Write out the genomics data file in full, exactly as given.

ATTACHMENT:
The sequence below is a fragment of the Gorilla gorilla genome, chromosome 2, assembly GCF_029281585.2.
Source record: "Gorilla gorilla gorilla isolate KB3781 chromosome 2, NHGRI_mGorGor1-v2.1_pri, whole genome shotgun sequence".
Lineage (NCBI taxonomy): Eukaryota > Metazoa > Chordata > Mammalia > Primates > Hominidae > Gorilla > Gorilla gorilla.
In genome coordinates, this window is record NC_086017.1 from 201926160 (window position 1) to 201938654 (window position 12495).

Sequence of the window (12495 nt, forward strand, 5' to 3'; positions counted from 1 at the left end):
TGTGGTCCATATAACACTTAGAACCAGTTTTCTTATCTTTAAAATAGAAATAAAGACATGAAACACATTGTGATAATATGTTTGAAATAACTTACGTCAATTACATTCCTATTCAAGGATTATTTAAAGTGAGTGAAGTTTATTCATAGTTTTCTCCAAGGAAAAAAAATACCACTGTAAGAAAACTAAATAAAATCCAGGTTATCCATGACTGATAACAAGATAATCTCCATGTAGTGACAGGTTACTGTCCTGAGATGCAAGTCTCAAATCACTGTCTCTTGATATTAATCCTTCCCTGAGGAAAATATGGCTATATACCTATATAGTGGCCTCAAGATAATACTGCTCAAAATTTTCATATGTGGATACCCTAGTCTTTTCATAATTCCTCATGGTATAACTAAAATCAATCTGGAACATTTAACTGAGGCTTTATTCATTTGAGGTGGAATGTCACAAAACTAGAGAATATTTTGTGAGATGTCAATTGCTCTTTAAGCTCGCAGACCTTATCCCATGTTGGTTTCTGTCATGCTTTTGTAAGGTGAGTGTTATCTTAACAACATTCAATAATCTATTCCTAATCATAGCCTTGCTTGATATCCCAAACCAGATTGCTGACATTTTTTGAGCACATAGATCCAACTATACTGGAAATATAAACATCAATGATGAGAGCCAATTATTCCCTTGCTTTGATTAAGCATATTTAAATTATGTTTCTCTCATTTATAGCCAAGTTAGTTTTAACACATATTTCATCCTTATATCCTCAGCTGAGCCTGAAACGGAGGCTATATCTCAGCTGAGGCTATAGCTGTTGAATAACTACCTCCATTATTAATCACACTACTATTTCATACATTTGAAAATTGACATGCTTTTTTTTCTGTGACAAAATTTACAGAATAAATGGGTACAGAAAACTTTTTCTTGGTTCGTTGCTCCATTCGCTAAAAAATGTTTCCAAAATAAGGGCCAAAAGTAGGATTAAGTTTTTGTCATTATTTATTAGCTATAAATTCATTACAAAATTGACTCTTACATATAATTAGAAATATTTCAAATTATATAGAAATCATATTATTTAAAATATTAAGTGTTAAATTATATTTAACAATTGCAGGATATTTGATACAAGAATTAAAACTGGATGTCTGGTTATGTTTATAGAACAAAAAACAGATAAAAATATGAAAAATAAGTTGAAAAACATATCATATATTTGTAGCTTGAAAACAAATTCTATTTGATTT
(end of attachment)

The sequence below is a fragment of the Gorilla gorilla genome, chromosome 2, assembly GCF_029281585.2.
Source record: "Gorilla gorilla gorilla isolate KB3781 chromosome 2, NHGRI_mGorGor1-v2.1_pri, whole genome shotgun sequence".
Lineage (NCBI taxonomy): Eukaryota > Metazoa > Chordata > Mammalia > Primates > Hominidae > Gorilla > Gorilla gorilla.
In genome coordinates, this window is record NC_086017.1 from 201926160 (window position 1) to 201938654 (window position 12495).

Sequence of the window (12495 nt, forward strand, 5' to 3'; positions counted from 1 at the left end):
TGTGGTCCATATAACACTTAGAACCAGTTTTCTTATCTTTAAAATAGAAATAAAGACATGAAACACATTGTGATAATATGTTTGAAATAACTTACGTCAATTACATTCCTATTCAAGGATTATTTAAAGTGAGTGAAGTTTATTCATAGTTTTCTCCAAGGAAAAAAAATACCACTGTAAGAAAACTAAATAAAATCCAGGTTATCCATGACTGATAACAAGATAATCTCCATGTAGTGACAGGTTACTGTCCTGAGATGCAAGTCTCAAATCACTGTCTCTTGATATTAATCCTTCCCTGAGGAAAATATGGCTATATACCTATATAGTGGCCTCAAGATAATACTGCTCAAAATTTTCATATGTGGATACCCTAGTCTTTTCATAATTCCTCATGGTATAACTAAAATCAATCTGGAACATTTAACTGAGGCTTTATTCATTTGAGGTGGAATGTCACAAAACTAGAGAATATTTTGTGAGATGTCAATTGCTCTTTAAGCTCGCAGACCTTATCCCATGTTGGTTTCTGTCATGCTTTTGTAAGGTGAGTGTTATCTTAACAACATTCAATAATCTATTCCTAATCATAGCCTTGCTTGATATCCCAAACCAGATTGCTGACATTTTTTGAGCACATAGATCCAACTATACTGGAAATATAAACATCAATGATGAGAGCCAATTATTCCCTTGCTTTGATTAAGCATATTTAAATTATGTTTCTCTCATTTATAGCCAAGTTAGTTTTAACACATATTTCATCCTTATATCCTCAGCTGAGCCTGAAACGGAGGCTATATCTCAGCTGAGGCTATAGCTGTTGAATAACTACCTCCATTATTAATCACACTACTATTTCATACATTTGAAAATTGACATGCTTTTTTTTCTGTGACAAAATTTACAGAATAAATGGGTACAGAAAACTTTTTCTTGGTTCGTTGCTCCATTCGCTAAAAAATGTTTCCAAAATAAGGGCCAAAAGTAGGATTAAGTTTTTGTCATTATTTATTAGCTATAAATTCATTACAAAATTGACTCTTACATATAATTAGAAATATTTCAAATTATATAGAAATCATATTATTTAAAATATTAAGTGTTAAATTATATTTAACAATTGCAGGATATTTGATACAAGAATTAAAACTGGATGTCTGGTTATGTTTATAGAACAAAAAACAGATAAAAATATGAAAAATAAGTTGAAAAACATATCATATATTTGTAGCTTGAAAACAAATTCTATTTGATTT